I did not have a chance to post my regular weekly piece last week, as Sunday was spent as a referee and then grading panellist at the 27th EKC in Macedonia. The whole of Monday (or 18 hours of it) was used up travelling between Skopje and Malaga and a good part of Tuesday was devoted to tracing and collecting my baggage which went off on an interesting detour via Vienna and Madrid.
By the time I had the opportunity to write this post I have refereed in yet another taikai, this time a much lower key affair, which was part of a series of league matches currently being run between dojo in Andalusia. With the two events only a week apart, it is interesting to compare the differences between them.
In Skopje we had four courts and a team of 24 referees, most of us with 7th dan grades. We were under the watchful eye of a Japanese shinpan-cho and four shinpan-shunin, two of whom were sent by the ZNKR. We spent 3, 10 hour days in the arena and the tension was felt as much by the referees as the athletes who were desperate to make themselves and their countries proud.
In Estepona, we had one court in the local sports centre. There were 4 referees, including me, and the number of shiai were limited by the four hours available minus an essential half hour for keiko.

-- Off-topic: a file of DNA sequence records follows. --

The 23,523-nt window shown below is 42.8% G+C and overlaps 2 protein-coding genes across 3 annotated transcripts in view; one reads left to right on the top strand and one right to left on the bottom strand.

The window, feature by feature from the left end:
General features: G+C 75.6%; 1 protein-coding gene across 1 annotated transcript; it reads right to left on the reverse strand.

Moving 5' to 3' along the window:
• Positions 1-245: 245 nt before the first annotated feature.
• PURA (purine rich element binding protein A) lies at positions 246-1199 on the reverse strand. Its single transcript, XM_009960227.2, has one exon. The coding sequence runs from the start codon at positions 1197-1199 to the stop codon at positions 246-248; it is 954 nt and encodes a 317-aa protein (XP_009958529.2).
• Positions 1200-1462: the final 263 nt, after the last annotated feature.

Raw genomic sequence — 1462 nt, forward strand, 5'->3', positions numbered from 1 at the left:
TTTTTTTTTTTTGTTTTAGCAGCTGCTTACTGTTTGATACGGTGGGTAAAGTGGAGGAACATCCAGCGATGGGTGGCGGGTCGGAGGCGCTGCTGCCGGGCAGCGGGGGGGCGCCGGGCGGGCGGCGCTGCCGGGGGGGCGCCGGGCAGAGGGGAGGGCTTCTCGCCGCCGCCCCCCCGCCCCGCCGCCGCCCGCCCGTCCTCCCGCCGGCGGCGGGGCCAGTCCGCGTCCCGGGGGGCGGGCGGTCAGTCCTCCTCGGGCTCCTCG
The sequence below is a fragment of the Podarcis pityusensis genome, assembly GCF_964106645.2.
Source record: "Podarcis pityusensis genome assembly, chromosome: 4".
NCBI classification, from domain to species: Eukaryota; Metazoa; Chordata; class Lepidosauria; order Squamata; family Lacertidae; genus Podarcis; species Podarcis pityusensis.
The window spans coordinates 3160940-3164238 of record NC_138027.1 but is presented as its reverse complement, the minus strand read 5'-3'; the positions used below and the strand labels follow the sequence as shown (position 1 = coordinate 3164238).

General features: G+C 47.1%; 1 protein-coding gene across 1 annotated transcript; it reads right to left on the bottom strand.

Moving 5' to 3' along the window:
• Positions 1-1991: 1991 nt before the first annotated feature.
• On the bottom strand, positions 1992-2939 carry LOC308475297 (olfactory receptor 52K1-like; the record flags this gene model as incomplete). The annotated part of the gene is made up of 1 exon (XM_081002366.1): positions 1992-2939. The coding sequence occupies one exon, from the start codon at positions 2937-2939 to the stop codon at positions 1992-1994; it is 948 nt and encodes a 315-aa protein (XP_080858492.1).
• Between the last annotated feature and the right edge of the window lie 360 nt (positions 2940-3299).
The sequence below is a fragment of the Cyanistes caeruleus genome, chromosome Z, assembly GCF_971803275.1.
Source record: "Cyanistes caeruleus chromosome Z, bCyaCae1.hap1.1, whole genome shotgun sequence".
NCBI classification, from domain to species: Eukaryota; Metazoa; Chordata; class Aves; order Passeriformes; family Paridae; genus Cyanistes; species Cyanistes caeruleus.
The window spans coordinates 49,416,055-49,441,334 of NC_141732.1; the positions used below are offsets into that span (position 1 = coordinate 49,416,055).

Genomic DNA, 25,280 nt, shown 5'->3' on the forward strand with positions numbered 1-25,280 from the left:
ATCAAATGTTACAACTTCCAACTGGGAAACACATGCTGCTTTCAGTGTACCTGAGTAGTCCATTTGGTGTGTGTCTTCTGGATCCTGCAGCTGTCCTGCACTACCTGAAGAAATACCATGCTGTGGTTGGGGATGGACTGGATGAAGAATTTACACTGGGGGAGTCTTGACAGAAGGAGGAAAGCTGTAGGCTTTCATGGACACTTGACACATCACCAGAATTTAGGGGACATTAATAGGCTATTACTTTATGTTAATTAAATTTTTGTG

In Skopje the four courts were co-ordinated by pre-arranged rei to shomen and the shinpan-cho’s whistle. In Estepona, Mr Kim, a visiting Korean 6th dan, kindly agreed to sit in joseki and to take the opening and closing rei. Whereas at the EKC we had daily referees’ meetings and match by match debriefs from the shinpan shunin, at the Andalusia league match we shouted some on the job instructions to any referee who was not sure of the commands.
The 3 days in Skopje finished with a lavish party with a live band held at the Hotel Continental. Unfortunately I only got to enjoy an hour of it as I had to pack and get to bed for a 2.30 a.m. transfer to the airport. In Spain we rearranged the tables in the street outside the bar facing the sports centre to enjoy a quick beer together in the sunshine.
Travel and lost luggage apart, both events were good experiences, but the local shiai in Spain felt like getting back to the true spirit of kendo. The attitude of all competitors was determined but generous and and from opening rei to final beer the taikai was conducted with a a real feeling of friendship.